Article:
Authors: Rob Gleasure; Joseph Feller; Brian O'Flaherty
Addresses: Department of Accounting, Finance, and Information Systems, University College Cork, Ireland ' Department of Accounting, Finance, and Information Systems, University College Cork, Ireland ' Department of Accounting, Finance, and Information Systems, University College Cork, Ireland
Abstract: Effective software use is mediated by the ability of users to perceive and interact with elements presented through the user interface. As user interfaces are frequently visual, it is unsurprising that prior research has often focused on optimising visual interfaces for user processing. However, this body of research is limited by the fact that it has largely ignored the biological mechanisms that enable such processing. We seek to address this deficiency by developing a set of design hypotheses that draw upon the neuroscience of visual perception to increase the visual perceptibility of interface items. This development takes place within a series of laboratory experiments involving over 500 participants. We conclude with five validated and complimentary design hypotheses, collectively given the title of shape, colour and position for effective decomposition' (SCOPED).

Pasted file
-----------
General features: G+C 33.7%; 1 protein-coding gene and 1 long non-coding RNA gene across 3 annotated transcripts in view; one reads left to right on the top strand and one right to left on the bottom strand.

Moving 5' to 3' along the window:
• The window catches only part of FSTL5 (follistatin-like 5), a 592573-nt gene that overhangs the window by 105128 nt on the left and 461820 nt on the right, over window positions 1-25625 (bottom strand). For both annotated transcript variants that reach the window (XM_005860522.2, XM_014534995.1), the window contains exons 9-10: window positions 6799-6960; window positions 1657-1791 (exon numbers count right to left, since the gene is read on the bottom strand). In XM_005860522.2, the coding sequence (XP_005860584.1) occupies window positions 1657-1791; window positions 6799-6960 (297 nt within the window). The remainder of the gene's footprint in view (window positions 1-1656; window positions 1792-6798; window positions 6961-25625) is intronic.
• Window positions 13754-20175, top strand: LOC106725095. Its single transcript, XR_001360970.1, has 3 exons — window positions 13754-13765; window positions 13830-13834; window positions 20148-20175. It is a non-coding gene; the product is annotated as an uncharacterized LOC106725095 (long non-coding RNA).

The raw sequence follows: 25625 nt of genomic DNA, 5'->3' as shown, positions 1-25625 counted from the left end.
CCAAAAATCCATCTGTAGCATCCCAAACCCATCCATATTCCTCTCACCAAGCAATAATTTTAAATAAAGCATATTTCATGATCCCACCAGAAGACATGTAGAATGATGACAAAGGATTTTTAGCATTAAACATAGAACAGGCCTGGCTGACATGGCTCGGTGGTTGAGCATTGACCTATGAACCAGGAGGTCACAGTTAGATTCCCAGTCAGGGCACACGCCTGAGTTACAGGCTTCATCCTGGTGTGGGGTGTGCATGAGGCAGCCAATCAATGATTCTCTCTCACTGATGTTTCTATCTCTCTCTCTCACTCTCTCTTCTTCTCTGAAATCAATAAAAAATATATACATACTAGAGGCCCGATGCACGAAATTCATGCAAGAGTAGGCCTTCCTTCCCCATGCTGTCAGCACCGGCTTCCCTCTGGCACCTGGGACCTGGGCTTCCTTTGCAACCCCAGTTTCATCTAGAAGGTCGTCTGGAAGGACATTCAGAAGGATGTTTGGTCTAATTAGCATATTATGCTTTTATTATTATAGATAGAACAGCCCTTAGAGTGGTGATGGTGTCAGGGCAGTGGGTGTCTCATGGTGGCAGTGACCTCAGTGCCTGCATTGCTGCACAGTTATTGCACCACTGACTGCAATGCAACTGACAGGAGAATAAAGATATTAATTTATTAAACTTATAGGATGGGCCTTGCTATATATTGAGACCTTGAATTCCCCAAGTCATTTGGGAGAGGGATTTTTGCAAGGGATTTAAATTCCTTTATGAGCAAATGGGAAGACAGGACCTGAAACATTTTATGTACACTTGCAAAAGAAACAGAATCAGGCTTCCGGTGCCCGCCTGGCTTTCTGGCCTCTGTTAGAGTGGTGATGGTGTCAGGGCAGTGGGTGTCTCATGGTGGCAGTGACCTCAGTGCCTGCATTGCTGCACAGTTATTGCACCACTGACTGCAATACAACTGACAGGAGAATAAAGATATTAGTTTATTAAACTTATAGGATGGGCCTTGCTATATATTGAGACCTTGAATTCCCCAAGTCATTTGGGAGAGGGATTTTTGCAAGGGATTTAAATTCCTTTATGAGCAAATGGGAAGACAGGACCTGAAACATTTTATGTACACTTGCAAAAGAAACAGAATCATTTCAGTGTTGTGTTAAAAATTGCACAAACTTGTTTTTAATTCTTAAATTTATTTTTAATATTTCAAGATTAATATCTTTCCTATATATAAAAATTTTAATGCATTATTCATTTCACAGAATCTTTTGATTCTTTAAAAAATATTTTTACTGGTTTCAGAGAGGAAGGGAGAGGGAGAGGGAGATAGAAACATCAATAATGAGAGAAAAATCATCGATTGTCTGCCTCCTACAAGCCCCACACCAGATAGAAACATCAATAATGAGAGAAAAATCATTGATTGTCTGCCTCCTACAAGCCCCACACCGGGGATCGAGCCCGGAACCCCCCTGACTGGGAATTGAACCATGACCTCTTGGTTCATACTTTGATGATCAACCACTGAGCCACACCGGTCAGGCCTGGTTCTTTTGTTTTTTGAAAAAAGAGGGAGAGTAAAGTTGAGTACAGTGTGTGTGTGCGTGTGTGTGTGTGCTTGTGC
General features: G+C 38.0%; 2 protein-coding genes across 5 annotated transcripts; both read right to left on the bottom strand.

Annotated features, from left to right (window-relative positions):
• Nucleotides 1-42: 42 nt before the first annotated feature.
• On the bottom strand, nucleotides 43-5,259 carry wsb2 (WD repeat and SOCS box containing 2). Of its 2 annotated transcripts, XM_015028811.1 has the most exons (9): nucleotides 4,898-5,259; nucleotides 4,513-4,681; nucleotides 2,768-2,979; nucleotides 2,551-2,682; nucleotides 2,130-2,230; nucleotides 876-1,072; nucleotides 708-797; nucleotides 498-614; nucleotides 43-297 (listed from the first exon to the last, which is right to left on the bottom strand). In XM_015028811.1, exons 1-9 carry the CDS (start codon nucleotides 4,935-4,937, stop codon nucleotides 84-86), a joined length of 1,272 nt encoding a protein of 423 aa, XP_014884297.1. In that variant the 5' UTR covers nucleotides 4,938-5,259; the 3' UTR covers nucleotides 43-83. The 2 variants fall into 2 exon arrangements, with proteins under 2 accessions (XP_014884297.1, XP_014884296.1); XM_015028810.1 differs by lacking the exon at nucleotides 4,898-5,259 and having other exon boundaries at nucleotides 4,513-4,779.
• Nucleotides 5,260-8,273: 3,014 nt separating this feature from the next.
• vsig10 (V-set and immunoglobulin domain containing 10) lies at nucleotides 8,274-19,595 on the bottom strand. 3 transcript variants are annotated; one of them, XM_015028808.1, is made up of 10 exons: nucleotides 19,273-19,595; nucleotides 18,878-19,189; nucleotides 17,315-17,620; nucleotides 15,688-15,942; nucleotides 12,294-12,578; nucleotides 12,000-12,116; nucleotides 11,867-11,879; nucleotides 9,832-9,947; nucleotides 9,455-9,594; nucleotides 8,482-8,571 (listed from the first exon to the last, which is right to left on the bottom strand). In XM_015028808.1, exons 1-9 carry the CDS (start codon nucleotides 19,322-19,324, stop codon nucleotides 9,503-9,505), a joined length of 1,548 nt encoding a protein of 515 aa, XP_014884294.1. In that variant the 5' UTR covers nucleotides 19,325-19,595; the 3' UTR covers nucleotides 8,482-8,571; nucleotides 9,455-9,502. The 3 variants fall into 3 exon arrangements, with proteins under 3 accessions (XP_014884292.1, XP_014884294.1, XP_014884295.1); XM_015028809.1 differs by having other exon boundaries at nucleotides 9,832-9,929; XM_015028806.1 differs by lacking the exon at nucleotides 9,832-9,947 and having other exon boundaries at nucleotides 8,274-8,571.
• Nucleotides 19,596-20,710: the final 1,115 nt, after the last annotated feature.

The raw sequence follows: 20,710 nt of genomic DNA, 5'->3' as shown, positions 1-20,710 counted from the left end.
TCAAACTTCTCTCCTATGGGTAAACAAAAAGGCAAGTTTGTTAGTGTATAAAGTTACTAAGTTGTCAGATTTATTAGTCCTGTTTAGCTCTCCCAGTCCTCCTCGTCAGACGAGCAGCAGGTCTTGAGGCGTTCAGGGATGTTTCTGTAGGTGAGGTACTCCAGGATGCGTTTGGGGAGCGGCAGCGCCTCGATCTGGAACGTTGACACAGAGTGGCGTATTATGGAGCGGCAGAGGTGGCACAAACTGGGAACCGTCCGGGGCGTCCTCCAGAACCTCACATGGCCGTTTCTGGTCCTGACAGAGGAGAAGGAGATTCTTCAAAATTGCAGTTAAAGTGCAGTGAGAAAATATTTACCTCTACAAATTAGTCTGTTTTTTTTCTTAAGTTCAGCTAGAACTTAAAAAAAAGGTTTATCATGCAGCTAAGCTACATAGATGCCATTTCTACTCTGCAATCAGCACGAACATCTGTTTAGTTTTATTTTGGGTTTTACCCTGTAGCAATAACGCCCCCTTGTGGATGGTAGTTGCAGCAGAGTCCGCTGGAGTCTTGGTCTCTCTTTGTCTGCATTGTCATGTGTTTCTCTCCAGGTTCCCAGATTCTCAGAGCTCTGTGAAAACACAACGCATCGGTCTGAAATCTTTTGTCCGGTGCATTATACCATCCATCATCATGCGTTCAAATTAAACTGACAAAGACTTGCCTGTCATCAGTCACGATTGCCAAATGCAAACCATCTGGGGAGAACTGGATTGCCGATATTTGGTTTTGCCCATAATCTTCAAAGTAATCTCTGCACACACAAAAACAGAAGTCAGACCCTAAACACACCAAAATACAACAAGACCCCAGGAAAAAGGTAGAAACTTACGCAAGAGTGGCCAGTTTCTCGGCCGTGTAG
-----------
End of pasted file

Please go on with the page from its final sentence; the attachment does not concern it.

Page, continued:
Keywords: interface design; visual perception; design hypotheses; laboratory experiments; software use; user interfaces; neuroscience; visual perceptibility; interface items; shape; colour; decomposition.
International Journal of Human Factors and Ergonomics, 2015 Vol.3 No.3/4, pp.346 - 362
Available online: 10 Nov 2015 *Full-text access for editors Access for subscribers Purchase this article Comment on this article